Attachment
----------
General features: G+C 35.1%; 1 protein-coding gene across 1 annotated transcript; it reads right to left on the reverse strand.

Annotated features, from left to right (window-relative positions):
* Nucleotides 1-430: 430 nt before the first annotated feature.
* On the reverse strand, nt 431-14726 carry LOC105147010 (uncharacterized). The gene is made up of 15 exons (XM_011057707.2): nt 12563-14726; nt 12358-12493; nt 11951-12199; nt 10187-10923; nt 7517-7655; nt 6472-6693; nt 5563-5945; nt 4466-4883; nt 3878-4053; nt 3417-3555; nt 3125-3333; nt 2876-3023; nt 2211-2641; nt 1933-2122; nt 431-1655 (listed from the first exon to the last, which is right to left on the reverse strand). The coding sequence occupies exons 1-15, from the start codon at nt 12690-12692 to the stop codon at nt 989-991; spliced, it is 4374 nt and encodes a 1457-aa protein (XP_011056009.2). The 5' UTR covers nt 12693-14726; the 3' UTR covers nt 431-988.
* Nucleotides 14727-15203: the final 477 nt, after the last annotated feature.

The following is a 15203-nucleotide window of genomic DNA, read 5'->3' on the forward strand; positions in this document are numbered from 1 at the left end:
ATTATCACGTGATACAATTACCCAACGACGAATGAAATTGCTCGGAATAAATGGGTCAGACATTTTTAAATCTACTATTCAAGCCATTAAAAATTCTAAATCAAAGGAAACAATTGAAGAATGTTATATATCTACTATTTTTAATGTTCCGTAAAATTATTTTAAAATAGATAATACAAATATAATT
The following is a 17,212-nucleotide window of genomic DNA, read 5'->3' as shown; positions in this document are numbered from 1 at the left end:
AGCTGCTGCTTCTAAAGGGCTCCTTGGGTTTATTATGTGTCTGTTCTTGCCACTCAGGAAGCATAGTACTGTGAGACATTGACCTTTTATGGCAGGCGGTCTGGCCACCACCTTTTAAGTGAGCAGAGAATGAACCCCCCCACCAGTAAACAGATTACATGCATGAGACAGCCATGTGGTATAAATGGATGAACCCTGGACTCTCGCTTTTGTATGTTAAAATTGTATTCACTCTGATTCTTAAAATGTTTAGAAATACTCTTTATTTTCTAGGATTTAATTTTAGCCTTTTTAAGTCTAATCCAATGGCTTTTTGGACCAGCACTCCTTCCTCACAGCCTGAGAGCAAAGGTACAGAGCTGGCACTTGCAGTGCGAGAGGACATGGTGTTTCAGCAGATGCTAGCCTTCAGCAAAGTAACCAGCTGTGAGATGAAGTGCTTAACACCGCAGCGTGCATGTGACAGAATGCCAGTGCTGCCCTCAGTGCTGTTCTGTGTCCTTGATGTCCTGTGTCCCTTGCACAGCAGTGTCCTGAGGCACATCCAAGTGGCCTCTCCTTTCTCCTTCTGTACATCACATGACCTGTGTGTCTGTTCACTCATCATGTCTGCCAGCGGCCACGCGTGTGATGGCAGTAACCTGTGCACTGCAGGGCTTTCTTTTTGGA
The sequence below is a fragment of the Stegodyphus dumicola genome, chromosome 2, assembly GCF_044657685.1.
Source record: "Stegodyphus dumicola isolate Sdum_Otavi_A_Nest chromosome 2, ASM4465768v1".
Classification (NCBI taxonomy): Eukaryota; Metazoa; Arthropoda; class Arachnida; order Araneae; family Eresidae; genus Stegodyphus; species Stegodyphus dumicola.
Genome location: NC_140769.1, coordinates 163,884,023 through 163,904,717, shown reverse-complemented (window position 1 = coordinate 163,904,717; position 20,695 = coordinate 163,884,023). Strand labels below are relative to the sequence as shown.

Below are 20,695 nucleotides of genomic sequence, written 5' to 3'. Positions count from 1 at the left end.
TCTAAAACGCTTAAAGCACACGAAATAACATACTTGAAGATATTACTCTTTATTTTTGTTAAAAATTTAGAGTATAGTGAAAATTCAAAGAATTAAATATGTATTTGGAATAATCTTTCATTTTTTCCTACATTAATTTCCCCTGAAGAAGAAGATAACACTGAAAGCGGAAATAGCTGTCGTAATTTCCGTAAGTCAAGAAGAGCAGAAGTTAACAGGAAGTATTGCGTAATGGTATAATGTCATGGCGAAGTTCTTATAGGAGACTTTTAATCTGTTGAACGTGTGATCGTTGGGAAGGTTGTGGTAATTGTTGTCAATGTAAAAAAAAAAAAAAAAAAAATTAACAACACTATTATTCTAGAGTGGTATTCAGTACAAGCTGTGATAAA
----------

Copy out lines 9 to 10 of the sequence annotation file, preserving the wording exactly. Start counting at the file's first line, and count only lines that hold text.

AGCTGCTGCTTCTAAAGGGCTCCTTGGGTTTATTATGTGTCTGTTCTTGCCACTCAGGAAGCATAGTACTGTGAGACATTGACCTTTTATGGCAGGCGGTCTGGCCACCACCTTTTAAGTGAGCAGAGAATGAACCCCCCCACCAGTAAACAGATTACATGCATGAGACAGCCATGTGGTATAAATGGATGAACCCTGGACTCTCGCTTTTGTATGTTAAAATTGTATTCACTCTGATTCTTAAAATGTTTAGAAATACTCTTTATTTTCTAGGATTTAATTTTAGCCTTTTTAAGTCTAATCCAATGGCTTTTTGGACCAGCACTCCTTCCTCACAGCCTGAGAGCAAAGGTACAGAGCTGGCACTTGCAGTGCGAGAGGACATGGTGTTTCAGCAGATGCTAGCCTTCAGCAAAGTAACCAGCTGTGAGATGAAGTGCTTAACACCGCAGCGTGCATGTGACAGAATGCCAGTGCTGCCCTCAGTGCTGTTCTGTGTCCTTGATGTCCTGTGTCCCTTGCACAGCAGTGTCCTGAGGCACATCCAAGTGGCCTCTCCTTTCTCCTTCTGTACATCACATGACCTGTGTGTCTGTTCACTCATCATGTCTGCCAGCGGCCACGCGTGTGATGGCAGTAACCTGTGCACTGCAGGGCTTTCTTTTTGGA
The sequence below is a fragment of the Stegodyphus dumicola genome, chromosome 2, assembly GCF_044657685.1.